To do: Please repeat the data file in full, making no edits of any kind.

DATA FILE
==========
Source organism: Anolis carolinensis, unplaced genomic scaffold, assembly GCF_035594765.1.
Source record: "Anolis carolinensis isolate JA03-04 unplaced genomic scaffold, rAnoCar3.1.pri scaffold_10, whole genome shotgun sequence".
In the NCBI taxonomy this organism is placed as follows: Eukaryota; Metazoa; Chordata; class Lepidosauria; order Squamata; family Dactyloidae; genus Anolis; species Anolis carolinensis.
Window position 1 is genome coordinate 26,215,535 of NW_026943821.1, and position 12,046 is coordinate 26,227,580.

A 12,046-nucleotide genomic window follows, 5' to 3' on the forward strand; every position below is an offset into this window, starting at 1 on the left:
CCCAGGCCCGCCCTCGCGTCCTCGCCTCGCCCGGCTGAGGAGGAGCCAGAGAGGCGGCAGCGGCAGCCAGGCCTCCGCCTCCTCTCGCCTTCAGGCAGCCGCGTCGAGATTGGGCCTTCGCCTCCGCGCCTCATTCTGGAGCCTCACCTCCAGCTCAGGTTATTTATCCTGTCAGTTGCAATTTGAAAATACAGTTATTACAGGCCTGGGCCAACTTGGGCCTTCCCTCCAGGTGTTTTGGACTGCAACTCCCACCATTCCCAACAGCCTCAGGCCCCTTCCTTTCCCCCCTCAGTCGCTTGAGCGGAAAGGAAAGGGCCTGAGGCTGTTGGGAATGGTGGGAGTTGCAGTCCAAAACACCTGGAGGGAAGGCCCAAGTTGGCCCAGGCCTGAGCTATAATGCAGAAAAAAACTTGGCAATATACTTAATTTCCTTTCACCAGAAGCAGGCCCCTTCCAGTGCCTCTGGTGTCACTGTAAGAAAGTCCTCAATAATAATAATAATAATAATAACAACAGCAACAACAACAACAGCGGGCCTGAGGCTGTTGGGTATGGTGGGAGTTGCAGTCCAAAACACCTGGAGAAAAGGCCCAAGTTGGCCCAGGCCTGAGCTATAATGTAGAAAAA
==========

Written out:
Source organism: Anolis carolinensis, unplaced genomic scaffold, assembly GCF_035594765.1.
Source record: "Anolis carolinensis isolate JA03-04 unplaced genomic scaffold, rAnoCar3.1.pri scaffold_10, whole genome shotgun sequence".
In the NCBI taxonomy this organism is placed as follows: Eukaryota; Metazoa; Chordata; class Lepidosauria; order Squamata; family Dactyloidae; genus Anolis; species Anolis carolinensis.
Window position 1 is genome coordinate 26,215,535 of NW_026943821.1, and position 12,046 is coordinate 26,227,580.

A 12,046-nucleotide genomic window follows, 5' to 3' on the forward strand; every position below is an offset into this window, starting at 1 on the left:
CCCAGGCCCGCCCTCGCGTCCTCGCCTCGCCCGGCTGAGGAGGAGCCAGAGAGGCGGCAGCGGCAGCCAGGCCTCCGCCTCCTCTCGCCTTCAGGCAGCCGCGTCGAGATTGGGCCTTCGCCTCCGCGCCTCATTCTGGAGCCTCACCTCCAGCTCAGGTTATTTATCCTGTCAGTTGCAATTTGAAAATACAGTTATTACAGGCCTGGGCCAACTTGGGCCTTCCCTCCAGGTGTTTTGGACTGCAACTCCCACCATTCCCAACAGCCTCAGGCCCCTTCCTTTCCCCCCTCAGTCGCTTGAGCGGAAAGGAAAGGGCCTGAGGCTGTTGGGAATGGTGGGAGTTGCAGTCCAAAACACCTGGAGGGAAGGCCCAAGTTGGCCCAGGCCTGAGCTATAATGCAGAAAAAAACTTGGCAATATACTTAATTTCCTTTCACCAGAAGCAGGCCCCTTCCAGTGCCTCTGGTGTCACTGTAAGAAAGTCCTCAATAATAATAATAATAATAATAACAACAGCAACAACAACAACAGCGGGCCTGAGGCTGTTGGGTATGGTGGGAGTTGCAGTCCAAAACACCTGGAGAAAAGGCCCAAGTTGGCCCAGGCCTGAGCTATAATGTAGAAAAA